Oil Fall, published early last year, will receive a major supplemental update this Spring. Most global data series on EV sales, electricity, oil consumption, and deployment of renewables will finalize in the next month or two. Accordingly, I’m preparing an update that will not only incorporate this data, but will address other developments. To name a few: the rise of global electrics as led by e-bikes, the woeful signal about future oil demand coming from the oil and gas services sector, the tipping point between the peak of ICE vehicle sales and road fuel demand, the mixed growth story of electric vehicles in major domains, the coming second-wave of utility scale wind and solar, and, the potential for new hits to oil demand growth from climate policy edicts, like a ban on plastic bags.
Single-use plastics (SUP) may seem like a trivial component of global oil demand, but not when a country the size of China bans them. As readers know, the oil industry is counting on growth in petrochemicals and plastics to keep oil demand steady. BP’s current long-term outlook for example indicates that 90% of the demand growth they expect to the year 2040 is over and done by 2025. In truth, the industry is holding out hope not for growth, but that other petroleum applications will prevent outright oil demand declines.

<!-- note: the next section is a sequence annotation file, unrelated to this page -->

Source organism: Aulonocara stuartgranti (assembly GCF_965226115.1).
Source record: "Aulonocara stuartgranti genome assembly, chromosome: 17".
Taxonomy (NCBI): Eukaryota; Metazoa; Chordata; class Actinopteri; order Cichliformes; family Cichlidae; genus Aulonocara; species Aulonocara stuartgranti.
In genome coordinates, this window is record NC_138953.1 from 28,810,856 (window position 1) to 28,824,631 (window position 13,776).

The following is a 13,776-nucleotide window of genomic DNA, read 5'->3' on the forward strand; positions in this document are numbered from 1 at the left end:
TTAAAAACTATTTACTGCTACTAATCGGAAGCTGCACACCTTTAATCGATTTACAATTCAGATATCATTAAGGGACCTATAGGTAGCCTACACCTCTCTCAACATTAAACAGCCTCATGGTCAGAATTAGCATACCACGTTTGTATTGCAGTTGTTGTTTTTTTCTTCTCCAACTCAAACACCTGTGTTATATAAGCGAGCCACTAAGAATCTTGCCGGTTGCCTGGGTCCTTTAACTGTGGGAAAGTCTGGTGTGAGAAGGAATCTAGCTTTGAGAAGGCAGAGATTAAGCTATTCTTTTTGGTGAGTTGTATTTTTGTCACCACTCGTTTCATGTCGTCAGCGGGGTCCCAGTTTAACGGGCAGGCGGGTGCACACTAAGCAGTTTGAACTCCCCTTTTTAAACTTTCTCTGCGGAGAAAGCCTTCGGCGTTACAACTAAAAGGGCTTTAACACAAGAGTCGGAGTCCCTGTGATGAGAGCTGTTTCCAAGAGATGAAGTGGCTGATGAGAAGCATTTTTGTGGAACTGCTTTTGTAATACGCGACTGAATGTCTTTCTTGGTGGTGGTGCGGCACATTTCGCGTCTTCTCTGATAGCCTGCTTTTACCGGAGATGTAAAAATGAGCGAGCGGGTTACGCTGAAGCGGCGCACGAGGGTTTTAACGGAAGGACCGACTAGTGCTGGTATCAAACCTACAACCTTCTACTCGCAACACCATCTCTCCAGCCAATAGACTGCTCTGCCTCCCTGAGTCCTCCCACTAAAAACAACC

The Chinese ban on SUP, therefore, represents a significant threat to the petrochem-demand pillar, especially if copied across the Non-OECD. Interestingly, BP—in the same outlook cited above—understandably broke out a case analysis on SUP, and projected the hit to oil demand should bans get underway. BP’s conclusion? That a broad CPU ban could remove 4 million barrels a day of future demand (year 2040) from the entire oil market, after ripping the heart out of sectoral demand growth in petrochemicals.
There will be more analysis coming on the impact from the SUP ban. We should retain some skepticism before we get actual data from China (later in the year) on the scale at which the ban is actually adopted. In the meantime, please see this excellent analysis from Liam Denning at Bloomberg. A juicy tidbit: the Bank for International Settlements has written a report that coins a handy phrase—green swan—to describe the looming risk that sudden policy shifts, driven by climate concerns, could present ongoing challenges to incumbents in every sector from fossil fuels to transportation.
—Gregor Macdonald, editor of The Gregor Letter, and Gregor.us
The Gregor Letter is a companion to TerraJoule Publishing, whose current release is Oil Fall. If you've not had a chance to read the Oil Fall series, the single title just published in December and you are strongly encouraged to read it. Just hit the picture below.